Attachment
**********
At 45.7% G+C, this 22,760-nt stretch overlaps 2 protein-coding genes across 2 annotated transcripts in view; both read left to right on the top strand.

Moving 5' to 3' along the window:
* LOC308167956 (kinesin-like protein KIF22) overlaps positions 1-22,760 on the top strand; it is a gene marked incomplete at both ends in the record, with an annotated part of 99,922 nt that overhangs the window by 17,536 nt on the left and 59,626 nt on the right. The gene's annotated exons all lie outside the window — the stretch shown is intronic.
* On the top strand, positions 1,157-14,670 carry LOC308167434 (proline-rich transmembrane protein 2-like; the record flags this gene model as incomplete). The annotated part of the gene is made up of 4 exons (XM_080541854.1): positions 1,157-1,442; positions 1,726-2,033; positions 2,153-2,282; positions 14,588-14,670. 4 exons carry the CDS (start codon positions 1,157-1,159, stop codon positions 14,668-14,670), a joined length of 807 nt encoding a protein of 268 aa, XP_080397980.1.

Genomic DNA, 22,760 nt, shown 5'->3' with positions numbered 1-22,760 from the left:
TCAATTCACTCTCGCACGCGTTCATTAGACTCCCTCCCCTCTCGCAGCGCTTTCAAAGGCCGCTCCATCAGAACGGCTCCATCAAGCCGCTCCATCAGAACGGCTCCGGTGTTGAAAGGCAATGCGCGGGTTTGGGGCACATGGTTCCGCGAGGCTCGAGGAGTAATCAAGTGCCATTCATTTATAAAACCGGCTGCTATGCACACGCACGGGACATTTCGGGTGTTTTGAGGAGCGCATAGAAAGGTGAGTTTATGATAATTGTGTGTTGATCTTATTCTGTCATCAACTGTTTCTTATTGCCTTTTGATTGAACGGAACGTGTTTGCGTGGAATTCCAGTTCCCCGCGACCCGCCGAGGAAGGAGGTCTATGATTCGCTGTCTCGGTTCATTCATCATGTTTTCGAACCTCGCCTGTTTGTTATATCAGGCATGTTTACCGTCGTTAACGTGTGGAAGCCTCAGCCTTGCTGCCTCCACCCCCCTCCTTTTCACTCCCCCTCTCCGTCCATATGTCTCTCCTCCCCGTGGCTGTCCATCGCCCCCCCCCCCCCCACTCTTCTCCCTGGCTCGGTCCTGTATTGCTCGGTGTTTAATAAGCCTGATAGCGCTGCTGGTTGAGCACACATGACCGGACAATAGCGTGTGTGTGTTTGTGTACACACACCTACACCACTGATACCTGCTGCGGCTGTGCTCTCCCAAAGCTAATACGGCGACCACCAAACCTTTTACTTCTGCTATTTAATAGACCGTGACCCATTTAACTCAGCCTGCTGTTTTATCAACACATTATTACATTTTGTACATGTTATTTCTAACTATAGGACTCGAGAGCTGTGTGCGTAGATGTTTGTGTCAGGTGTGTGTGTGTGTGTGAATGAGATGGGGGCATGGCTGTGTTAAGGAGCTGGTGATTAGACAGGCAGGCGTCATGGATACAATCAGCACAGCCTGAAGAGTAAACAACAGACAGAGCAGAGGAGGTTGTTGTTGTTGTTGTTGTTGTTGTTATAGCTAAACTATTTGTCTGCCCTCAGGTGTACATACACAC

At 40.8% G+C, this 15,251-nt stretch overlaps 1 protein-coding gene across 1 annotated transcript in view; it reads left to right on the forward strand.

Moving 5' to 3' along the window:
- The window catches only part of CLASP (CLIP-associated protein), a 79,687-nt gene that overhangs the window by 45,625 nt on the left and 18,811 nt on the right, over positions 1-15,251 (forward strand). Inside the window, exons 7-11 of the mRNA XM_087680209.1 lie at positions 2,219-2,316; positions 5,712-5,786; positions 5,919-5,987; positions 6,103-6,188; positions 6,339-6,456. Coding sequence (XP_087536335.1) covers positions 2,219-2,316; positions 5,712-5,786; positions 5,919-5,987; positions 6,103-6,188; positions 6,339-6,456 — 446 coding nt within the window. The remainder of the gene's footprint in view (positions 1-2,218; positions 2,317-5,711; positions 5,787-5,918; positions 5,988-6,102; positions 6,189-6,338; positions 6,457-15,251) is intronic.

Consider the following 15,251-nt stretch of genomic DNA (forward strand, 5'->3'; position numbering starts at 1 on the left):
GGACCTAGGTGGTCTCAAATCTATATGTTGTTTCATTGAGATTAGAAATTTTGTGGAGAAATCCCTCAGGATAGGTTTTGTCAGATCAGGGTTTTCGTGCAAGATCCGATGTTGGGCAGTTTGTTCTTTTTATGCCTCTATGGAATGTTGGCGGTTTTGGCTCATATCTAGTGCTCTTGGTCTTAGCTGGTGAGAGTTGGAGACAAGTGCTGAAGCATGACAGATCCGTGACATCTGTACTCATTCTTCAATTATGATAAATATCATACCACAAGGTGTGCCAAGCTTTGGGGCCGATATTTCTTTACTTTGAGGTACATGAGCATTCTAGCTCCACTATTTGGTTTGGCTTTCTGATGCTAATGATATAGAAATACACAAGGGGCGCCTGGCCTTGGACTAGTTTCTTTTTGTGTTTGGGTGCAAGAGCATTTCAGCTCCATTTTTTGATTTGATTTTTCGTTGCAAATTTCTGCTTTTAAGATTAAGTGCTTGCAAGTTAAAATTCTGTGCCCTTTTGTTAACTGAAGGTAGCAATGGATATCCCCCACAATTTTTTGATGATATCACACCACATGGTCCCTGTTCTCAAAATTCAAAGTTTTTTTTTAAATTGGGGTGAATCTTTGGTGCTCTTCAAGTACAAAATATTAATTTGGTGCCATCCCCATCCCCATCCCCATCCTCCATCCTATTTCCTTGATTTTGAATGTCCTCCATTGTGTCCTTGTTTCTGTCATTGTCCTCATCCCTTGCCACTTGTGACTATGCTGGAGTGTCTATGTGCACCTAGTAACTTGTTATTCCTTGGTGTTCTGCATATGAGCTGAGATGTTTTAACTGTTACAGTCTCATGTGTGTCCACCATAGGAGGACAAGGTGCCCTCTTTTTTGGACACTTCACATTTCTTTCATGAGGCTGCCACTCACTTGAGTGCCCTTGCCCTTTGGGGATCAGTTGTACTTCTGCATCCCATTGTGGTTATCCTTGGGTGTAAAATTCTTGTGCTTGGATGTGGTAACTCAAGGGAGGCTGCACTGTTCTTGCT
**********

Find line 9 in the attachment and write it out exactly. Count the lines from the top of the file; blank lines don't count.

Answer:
- The window catches only part of CLASP (CLIP-associated protein), a 79,687-nt gene that overhangs the window by 45,625 nt on the left and 18,811 nt on the right, over positions 1-15,251 (forward strand). Inside the window, exons 7-11 of the mRNA XM_087680209.1 lie at positions 2,219-2,316; positions 5,712-5,786; positions 5,919-5,987; positions 6,103-6,188; positions 6,339-6,456. Coding sequence (XP_087536335.1) covers positions 2,219-2,316; positions 5,712-5,786; positions 5,919-5,987; positions 6,103-6,188; positions 6,339-6,456 — 446 coding nt within the window. The remainder of the gene's footprint in view (positions 1-2,218; positions 2,317-5,711; positions 5,787-5,918; positions 5,988-6,102; positions 6,189-6,338; positions 6,457-15,251) is intronic.